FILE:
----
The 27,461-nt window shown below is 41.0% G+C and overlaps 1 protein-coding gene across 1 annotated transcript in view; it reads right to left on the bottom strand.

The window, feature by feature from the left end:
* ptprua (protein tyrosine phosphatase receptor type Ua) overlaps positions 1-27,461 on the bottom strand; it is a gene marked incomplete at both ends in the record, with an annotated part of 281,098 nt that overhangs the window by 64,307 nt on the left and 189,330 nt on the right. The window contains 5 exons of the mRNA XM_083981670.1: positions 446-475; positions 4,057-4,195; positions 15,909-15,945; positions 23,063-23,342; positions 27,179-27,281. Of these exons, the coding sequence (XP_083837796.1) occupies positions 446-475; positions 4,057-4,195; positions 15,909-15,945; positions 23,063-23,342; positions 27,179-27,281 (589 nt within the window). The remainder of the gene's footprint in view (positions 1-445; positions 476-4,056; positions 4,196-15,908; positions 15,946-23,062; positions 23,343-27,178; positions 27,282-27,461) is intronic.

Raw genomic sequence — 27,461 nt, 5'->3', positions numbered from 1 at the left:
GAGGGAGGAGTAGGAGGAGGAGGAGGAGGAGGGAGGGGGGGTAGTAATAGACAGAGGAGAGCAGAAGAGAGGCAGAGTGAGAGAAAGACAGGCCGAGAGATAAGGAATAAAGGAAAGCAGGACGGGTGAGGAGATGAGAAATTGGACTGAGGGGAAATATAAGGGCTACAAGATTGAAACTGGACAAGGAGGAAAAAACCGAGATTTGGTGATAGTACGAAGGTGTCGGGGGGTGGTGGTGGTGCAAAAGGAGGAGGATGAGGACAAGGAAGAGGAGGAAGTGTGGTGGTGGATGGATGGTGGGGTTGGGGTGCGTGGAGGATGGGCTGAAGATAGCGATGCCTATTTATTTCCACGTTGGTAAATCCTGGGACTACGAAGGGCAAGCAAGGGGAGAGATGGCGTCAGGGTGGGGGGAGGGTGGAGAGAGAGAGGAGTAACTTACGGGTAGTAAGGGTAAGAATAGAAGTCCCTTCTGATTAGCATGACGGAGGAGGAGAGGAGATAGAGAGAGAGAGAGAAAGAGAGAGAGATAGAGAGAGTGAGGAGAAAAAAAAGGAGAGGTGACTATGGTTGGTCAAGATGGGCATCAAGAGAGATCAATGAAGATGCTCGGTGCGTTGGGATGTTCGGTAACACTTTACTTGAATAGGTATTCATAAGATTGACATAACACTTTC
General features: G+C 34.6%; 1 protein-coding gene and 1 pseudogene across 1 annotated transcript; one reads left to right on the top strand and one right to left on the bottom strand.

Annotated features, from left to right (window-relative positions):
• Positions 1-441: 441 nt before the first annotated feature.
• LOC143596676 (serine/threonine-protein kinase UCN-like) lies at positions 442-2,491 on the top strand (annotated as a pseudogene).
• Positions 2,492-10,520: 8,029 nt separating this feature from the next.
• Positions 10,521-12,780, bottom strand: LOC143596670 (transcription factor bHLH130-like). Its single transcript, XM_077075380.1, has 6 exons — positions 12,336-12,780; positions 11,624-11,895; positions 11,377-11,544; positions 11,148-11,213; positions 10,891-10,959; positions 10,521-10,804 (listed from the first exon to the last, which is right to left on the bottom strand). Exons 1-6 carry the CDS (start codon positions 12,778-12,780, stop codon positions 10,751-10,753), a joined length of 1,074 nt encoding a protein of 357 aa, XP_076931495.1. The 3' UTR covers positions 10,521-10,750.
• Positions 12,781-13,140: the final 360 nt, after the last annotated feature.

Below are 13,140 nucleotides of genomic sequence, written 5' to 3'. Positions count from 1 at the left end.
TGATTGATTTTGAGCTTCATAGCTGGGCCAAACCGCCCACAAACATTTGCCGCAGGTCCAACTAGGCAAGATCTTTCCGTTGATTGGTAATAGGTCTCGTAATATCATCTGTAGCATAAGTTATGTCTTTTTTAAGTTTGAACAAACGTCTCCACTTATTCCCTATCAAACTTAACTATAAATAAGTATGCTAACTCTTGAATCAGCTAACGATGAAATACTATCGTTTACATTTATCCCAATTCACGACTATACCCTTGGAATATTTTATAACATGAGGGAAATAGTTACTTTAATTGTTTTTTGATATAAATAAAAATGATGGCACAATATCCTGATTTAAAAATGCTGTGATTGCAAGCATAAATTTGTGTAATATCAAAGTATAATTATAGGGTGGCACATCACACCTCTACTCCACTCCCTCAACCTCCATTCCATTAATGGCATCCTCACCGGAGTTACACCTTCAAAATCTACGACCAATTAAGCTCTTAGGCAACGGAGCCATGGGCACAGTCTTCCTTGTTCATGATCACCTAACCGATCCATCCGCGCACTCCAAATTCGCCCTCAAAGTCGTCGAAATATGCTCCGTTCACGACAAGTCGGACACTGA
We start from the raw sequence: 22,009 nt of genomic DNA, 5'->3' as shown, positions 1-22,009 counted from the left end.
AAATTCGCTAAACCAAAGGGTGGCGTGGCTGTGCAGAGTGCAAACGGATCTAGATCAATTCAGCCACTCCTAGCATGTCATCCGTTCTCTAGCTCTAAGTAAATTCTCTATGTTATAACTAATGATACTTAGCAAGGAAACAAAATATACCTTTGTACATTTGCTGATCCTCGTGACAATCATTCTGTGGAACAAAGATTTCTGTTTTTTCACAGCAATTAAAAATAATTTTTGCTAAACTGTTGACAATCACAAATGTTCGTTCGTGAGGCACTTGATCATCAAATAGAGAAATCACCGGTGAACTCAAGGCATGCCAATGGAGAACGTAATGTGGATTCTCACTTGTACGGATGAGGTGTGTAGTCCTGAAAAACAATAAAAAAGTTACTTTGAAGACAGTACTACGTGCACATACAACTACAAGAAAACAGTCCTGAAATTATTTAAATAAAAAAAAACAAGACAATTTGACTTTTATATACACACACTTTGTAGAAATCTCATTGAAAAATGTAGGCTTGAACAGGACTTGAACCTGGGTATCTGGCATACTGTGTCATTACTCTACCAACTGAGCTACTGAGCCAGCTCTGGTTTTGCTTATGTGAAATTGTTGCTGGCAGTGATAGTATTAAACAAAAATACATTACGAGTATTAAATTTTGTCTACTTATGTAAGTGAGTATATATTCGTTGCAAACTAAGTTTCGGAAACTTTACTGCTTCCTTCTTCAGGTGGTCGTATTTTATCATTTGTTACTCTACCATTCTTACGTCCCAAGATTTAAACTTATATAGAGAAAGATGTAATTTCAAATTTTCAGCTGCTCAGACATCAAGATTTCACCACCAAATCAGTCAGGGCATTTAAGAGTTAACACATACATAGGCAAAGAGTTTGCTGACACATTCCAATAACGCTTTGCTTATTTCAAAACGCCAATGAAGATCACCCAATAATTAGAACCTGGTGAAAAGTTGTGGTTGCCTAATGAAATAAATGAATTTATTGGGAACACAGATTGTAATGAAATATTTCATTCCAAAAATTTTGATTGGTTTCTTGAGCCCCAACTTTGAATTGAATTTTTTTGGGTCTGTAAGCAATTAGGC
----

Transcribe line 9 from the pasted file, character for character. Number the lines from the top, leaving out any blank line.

• LOC143596676 (serine/threonine-protein kinase UCN-like) lies at positions 442-2,491 on the top strand (annotated as a pseudogene).